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Blogs Evade Myanmar Media Ban

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When the Soviet Union was under Communist rule, dissidents in Soviet countries exchanged information and commented on current events using photocopied newsletter-style publications called “samizdat” that were handed around from person to person.

Now, the Internet allows dissidents and protesters of all kinds to get information out of totalitarian countries much more quickly (although there are still restrictions that authoritarian regimes — such as those in North Korea and China — can use to make Internet access difficult or even impossible).

The latest example of this phenomenon in action is the steady flow — or at least trickle — of information that has come out of Myanmar over the past week, as hundreds of thousands of Buddhist monks have taken to the streets to protest the totalitarian rule of the military junta that controls the country (formerly known as Burma). Although many of the posts are written in English, some are unreadable because they are written in Burmese, the language spoken by citizens of Myanmar (which is related to languages spoken in Tibet and China).

As a story in The Age notes, posting photos on blogs or even sending them via cellphone can put a Myanmar resident at risk of arrest, or worse. One blogger known as Moezack was posting photos of the protests regularly, according to a Myanmar native who runs a website for ex-patriates in Thailand, but his blog has since gone dark. Another prominent blog that has been posting updates comes from someone called Ko-Htike, who appears to work in the emergency department of a Myanmar hospital. He has been posting his thoughts as well as photos.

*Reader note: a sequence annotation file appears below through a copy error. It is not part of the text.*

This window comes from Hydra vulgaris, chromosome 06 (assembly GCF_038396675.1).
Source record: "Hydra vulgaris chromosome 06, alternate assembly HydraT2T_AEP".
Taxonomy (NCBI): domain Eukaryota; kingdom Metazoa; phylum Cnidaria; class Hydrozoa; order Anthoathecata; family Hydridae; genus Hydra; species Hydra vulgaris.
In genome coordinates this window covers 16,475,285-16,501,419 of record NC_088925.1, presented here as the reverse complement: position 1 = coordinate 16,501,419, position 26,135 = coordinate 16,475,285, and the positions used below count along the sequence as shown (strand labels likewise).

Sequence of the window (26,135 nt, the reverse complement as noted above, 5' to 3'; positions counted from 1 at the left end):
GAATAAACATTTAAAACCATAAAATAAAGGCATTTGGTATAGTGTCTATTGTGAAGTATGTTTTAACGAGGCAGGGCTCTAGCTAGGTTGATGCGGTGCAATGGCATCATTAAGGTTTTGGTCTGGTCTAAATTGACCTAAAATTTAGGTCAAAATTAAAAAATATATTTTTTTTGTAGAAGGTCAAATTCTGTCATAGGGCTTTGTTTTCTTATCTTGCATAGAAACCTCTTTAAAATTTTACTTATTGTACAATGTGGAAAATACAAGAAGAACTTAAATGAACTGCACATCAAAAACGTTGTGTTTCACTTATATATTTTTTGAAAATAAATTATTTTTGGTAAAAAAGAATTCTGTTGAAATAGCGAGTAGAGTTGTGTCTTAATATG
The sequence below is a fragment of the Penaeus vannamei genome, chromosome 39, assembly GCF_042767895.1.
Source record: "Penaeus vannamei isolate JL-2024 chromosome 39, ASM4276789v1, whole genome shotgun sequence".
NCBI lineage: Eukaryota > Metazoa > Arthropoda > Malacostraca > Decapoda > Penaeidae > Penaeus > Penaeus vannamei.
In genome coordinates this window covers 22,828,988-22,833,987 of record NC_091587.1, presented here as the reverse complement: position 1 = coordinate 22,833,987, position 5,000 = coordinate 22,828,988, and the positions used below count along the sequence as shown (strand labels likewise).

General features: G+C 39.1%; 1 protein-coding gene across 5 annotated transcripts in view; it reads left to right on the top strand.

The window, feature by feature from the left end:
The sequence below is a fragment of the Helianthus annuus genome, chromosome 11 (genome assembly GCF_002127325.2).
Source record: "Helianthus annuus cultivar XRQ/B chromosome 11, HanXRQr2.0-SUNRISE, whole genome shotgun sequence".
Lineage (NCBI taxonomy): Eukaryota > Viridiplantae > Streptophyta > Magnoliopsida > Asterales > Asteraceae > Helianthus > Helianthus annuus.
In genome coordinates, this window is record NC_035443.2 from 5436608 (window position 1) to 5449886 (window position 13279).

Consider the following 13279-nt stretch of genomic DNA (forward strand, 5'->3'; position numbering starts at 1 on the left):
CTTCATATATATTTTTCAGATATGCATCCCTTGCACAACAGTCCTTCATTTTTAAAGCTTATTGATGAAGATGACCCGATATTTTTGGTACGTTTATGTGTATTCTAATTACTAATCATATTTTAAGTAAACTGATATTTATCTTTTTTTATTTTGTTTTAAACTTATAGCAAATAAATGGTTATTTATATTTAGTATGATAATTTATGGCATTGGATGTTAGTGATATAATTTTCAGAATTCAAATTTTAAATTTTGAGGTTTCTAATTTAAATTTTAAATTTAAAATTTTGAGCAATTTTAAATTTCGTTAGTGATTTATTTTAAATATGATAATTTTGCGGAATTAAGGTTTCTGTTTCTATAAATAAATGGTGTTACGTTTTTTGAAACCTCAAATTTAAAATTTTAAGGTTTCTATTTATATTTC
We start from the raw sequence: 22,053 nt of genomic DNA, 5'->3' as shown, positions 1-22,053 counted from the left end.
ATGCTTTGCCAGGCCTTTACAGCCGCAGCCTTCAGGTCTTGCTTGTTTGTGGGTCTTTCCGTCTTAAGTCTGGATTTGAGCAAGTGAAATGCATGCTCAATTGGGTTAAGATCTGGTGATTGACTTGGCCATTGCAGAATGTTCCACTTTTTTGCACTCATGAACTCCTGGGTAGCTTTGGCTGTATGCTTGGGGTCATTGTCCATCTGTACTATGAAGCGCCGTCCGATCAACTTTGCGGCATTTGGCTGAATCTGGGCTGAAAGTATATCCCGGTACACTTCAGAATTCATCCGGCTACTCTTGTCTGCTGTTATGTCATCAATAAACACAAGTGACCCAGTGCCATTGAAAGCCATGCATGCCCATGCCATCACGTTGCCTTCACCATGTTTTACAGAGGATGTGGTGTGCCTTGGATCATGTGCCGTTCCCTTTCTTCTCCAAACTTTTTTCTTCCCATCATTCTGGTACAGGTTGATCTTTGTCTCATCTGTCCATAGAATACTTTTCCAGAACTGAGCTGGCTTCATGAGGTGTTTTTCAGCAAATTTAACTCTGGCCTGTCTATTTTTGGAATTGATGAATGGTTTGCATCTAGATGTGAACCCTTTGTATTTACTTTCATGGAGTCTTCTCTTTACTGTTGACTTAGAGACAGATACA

Another blogger named Mr. Jade has also been posting photos of the protests, including recent attacks on monks by Myanmar police and members of the army. According to at least one report, the army has been dressing soldiers in local police uniforms to try and disguise the fact that the military is part of the crackdown. One place Myanmar residents and ex-patriates have been getting information about the protests is a newspaper-style website called Mizzima. The site won an award from the International Press Institute earlier this year for its reporting.

Global Voices Online, a blog network spanning dozens of countries that was put together by Rebecca MacKinnon and the Berkman Center for Internet and Society at Harvard University, has also been carrying news updates and commentary from bloggers in Southeast Asia related to the Myanmar protests. And so has another site for Myanmar ex-patriates called The Irrawaddy.

A blog called Justice and Injustice has photos pf the protests and a statement from someone named Aung Way that says: “We want three Fs. First we want freedom — we want freedom for our future; second, we want friendship — we want friendship between our army and our people; third, we want food — we want food to live peacefully.”

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